America’s Forgotten Homeless: Awareness, Compassion, Dignity
America is as great as its commitment to respecting the dignity of each person, especially the poor. All human beings must be celebrated and we must always see beyond the superficial externals of social status, humbly understanding we are all the human family.
Whenever a human being is ostracized, distressed, or impoverished, a nation must respond with moral courage, compassion, and resolve. When the poor are a burden, inconvenience, or annoyance—or treated with a discriminatory indignation for their hardship—the nation is on the wrong path and must be reawakened.
‘How the Other Half Lives’
In 1890, a book titled “How the Other Half Lives” by Jacob Riis, touched the nerve of society. His masterpiece seared the conscience of America—especially the well-to-do—with words and photos on the miserable living conditions of poor immigrants in New York City slums.
The book was based on his previous magazine article, so graphically depicting the poor that New York’s rich newspaper owners refused to publish it.
The initial rejection Riis experienced eventually evolved into success. Aside from addressing failed tenement housing and the plight of immigrants, Riis called upon the wealthy of New York to have the moral courage to fix the problem.
Everything Old is New Again
“How the Other Half Lives” spoke to the heart and reminded society—particularly the upper class—of their moral obligation to assist the poor. This clarion moral trumpet must resound again in New York City, the greatest city in the world.
The Coalition for the Homeless paints the following picture of the New York City homelessness crisis:
- Homelessness in New York City has reached the highest levels since the Great Depression of the 1930s. In January 2014, there were an all-time record 53,615 homeless people, including 12,724 homeless families with 22,712 homeless children, sleeping each night in the municipal shelter system. Families make up nearly four-fifths of the homeless shelter population.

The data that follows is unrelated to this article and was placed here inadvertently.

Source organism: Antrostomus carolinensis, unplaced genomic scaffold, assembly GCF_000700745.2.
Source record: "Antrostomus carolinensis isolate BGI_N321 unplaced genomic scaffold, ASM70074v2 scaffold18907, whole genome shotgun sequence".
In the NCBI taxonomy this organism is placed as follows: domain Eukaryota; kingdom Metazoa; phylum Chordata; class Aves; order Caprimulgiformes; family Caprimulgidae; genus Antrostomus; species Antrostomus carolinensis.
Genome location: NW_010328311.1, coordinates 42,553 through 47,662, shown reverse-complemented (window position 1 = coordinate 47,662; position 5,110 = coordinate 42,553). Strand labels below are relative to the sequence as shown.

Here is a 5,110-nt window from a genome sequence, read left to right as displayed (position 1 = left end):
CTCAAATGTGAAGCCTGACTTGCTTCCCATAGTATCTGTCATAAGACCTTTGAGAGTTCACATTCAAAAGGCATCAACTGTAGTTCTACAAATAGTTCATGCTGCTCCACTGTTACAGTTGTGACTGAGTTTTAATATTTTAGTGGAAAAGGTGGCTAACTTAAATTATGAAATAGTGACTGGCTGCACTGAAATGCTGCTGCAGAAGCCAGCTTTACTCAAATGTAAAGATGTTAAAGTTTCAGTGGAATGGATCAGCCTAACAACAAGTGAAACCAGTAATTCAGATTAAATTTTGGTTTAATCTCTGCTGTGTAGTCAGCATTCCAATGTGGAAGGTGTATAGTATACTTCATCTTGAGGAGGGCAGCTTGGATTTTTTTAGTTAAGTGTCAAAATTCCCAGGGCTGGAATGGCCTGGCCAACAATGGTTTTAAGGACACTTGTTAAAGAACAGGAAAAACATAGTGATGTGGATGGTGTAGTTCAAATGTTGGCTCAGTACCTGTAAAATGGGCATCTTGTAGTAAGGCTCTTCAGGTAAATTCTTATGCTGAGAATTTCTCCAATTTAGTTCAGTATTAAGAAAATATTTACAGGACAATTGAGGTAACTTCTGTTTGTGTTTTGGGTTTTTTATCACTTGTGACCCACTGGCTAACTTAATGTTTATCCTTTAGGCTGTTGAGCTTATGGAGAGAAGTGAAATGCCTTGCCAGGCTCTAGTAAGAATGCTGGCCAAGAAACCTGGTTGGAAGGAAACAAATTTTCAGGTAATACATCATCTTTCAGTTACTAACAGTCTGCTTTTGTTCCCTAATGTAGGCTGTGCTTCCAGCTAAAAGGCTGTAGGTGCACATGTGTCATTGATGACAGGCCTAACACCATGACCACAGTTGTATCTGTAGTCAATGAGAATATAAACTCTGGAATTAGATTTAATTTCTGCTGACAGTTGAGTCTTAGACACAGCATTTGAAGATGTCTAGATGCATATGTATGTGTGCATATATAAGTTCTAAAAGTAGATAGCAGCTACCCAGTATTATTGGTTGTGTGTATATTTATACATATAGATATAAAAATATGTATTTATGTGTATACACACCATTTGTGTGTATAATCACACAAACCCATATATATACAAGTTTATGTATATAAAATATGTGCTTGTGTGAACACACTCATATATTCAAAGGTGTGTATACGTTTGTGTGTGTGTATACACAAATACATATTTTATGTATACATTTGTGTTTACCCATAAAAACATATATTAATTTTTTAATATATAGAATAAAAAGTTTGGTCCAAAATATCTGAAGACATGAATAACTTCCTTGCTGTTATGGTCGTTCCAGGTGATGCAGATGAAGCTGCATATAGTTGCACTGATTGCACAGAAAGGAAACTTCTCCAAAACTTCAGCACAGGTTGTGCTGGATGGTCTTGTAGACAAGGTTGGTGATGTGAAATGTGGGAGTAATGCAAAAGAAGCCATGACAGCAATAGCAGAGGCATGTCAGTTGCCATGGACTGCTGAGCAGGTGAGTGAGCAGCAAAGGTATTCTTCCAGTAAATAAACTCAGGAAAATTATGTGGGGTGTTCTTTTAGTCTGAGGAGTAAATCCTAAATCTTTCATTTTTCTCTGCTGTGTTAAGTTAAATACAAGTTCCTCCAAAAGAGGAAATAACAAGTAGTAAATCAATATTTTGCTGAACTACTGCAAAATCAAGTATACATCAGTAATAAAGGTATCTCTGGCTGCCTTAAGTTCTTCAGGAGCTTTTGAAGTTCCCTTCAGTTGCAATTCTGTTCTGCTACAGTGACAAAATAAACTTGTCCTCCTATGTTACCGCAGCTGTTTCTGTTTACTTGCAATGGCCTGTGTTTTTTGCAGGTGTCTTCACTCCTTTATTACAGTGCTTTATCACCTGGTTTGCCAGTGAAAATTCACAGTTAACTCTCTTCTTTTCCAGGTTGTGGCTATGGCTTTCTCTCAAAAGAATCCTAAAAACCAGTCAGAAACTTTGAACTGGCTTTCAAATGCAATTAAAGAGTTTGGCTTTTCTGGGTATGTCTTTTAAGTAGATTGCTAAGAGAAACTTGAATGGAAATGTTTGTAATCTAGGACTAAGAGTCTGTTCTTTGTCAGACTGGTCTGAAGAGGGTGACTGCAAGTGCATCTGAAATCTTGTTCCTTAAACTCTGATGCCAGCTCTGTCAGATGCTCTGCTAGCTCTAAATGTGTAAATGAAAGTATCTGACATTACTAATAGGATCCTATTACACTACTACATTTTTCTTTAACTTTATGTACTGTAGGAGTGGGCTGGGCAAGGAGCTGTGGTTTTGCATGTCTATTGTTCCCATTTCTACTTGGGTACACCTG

- Over the course of last year (fiscal year 2013), more than 111,000 different homeless men, women, and children slept in the municipal shelter system. This includes more than 40,000 different homeless children.
- The number of homeless New Yorkers sleeping each night in municipal shelters is now 73 percent higher than in January 2002.
- Research shows that the primary cause of homelessness, particularly among families, is lack of affordable housing. Surveys of homeless families have identified the following causes of homelessness: eviction; doubled-up or severely overcrowded housing; domestic violence; and hazardous housing conditions.
America’s Wake-Up Call
As one walks the New York City streets, the homeless must touch our conscience and inspire action. Although they are throughout the city and often can be easily circumvented, there are moments when kindness toward the homeless stops us in our tracks. One such experience for me was seeing the compassion of the Missionaries of Charity—commonly known as the Sisters of Mother Teresa—tending to the homeless near Central Park’s entrance at Columbus Circle.
Although one normally associates these sisters caring for the poorest of the poor in the slums of Calcutta, here they were in the heart of New York, one of civilization’s most affluent societies, home to the richest people on the planet. New York City is the world’s epicenter of wealth, culture, education, tourism, and diversity. Yet, here were the sisters of the Missionaries of Charity, serving the homeless and quietly serving a wake-up call to America’s conscience, reminding us of the suffering on New York City’s streets.
America must respond to this anguish of our human family and triumph with full force, courage, compassion, and dignity.
Vincent J. Bove, CPP, is a national speaker and author on issues critical to America. Bove is a recipient of the FBI Director’s Community Leadership Award for combating crime and violence and is a former confidant of the New York Yankees. His newest book is “Listen To Their Cries.” For more information, see www.vincentbove.com